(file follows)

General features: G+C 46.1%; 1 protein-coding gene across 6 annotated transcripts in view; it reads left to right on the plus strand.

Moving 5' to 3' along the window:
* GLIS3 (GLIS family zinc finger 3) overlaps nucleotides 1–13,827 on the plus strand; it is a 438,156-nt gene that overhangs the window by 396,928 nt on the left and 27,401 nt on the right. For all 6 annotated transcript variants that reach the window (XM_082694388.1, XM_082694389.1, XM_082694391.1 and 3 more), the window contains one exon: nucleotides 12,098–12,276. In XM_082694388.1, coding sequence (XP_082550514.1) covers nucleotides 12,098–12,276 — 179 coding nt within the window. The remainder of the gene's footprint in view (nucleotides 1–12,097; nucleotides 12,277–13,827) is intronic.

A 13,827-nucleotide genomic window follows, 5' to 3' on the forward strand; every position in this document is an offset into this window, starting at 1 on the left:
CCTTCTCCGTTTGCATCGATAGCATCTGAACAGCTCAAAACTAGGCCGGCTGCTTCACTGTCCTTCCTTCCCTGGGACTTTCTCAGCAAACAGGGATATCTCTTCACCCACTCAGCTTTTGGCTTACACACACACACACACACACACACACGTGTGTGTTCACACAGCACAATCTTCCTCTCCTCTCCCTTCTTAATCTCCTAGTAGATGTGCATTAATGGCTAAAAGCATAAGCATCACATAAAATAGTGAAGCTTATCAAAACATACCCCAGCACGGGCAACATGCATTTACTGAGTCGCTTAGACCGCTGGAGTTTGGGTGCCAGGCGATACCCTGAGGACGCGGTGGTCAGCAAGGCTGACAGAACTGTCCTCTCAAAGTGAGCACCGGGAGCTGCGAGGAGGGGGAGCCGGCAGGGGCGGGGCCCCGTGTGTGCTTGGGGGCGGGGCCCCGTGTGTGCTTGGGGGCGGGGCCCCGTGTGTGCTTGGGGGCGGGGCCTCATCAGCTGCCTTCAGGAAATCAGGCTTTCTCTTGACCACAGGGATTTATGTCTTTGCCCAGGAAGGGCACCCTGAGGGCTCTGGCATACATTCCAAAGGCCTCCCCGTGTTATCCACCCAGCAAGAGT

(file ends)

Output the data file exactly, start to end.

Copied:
General features: G+C 46.1%; 1 protein-coding gene across 6 annotated transcripts in view; it reads left to right on the plus strand.

Moving 5' to 3' along the window:
* GLIS3 (GLIS family zinc finger 3) overlaps nucleotides 1–13,827 on the plus strand; it is a 438,156-nt gene that overhangs the window by 396,928 nt on the left and 27,401 nt on the right. For all 6 annotated transcript variants that reach the window (XM_082694388.1, XM_082694389.1, XM_082694391.1 and 3 more), the window contains one exon: nucleotides 12,098–12,276. In XM_082694388.1, coding sequence (XP_082550514.1) covers nucleotides 12,098–12,276 — 179 coding nt within the window. The remainder of the gene's footprint in view (nucleotides 1–12,097; nucleotides 12,277–13,827) is intronic.

A 13,827-nucleotide genomic window follows, 5' to 3' on the forward strand; every position in this document is an offset into this window, starting at 1 on the left:
CCTTCTCCGTTTGCATCGATAGCATCTGAACAGCTCAAAACTAGGCCGGCTGCTTCACTGTCCTTCCTTCCCTGGGACTTTCTCAGCAAACAGGGATATCTCTTCACCCACTCAGCTTTTGGCTTACACACACACACACACACACACACACGTGTGTGTTCACACAGCACAATCTTCCTCTCCTCTCCCTTCTTAATCTCCTAGTAGATGTGCATTAATGGCTAAAAGCATAAGCATCACATAAAATAGTGAAGCTTATCAAAACATACCCCAGCACGGGCAACATGCATTTACTGAGTCGCTTAGACCGCTGGAGTTTGGGTGCCAGGCGATACCCTGAGGACGCGGTGGTCAGCAAGGCTGACAGAACTGTCCTCTCAAAGTGAGCACCGGGAGCTGCGAGGAGGGGGAGCCGGCAGGGGCGGGGCCCCGTGTGTGCTTGGGGGCGGGGCCCCGTGTGTGCTTGGGGGCGGGGCCCCGTGTGTGCTTGGGGGCGGGGCCTCATCAGCTGCCTTCAGGAAATCAGGCTTTCTCTTGACCACAGGGATTTATGTCTTTGCCCAGGAAGGGCACCCTGAGGGCTCTGGCATACATTCCAAAGGCCTCCCCGTGTTATCCACCCAGCAAGAGT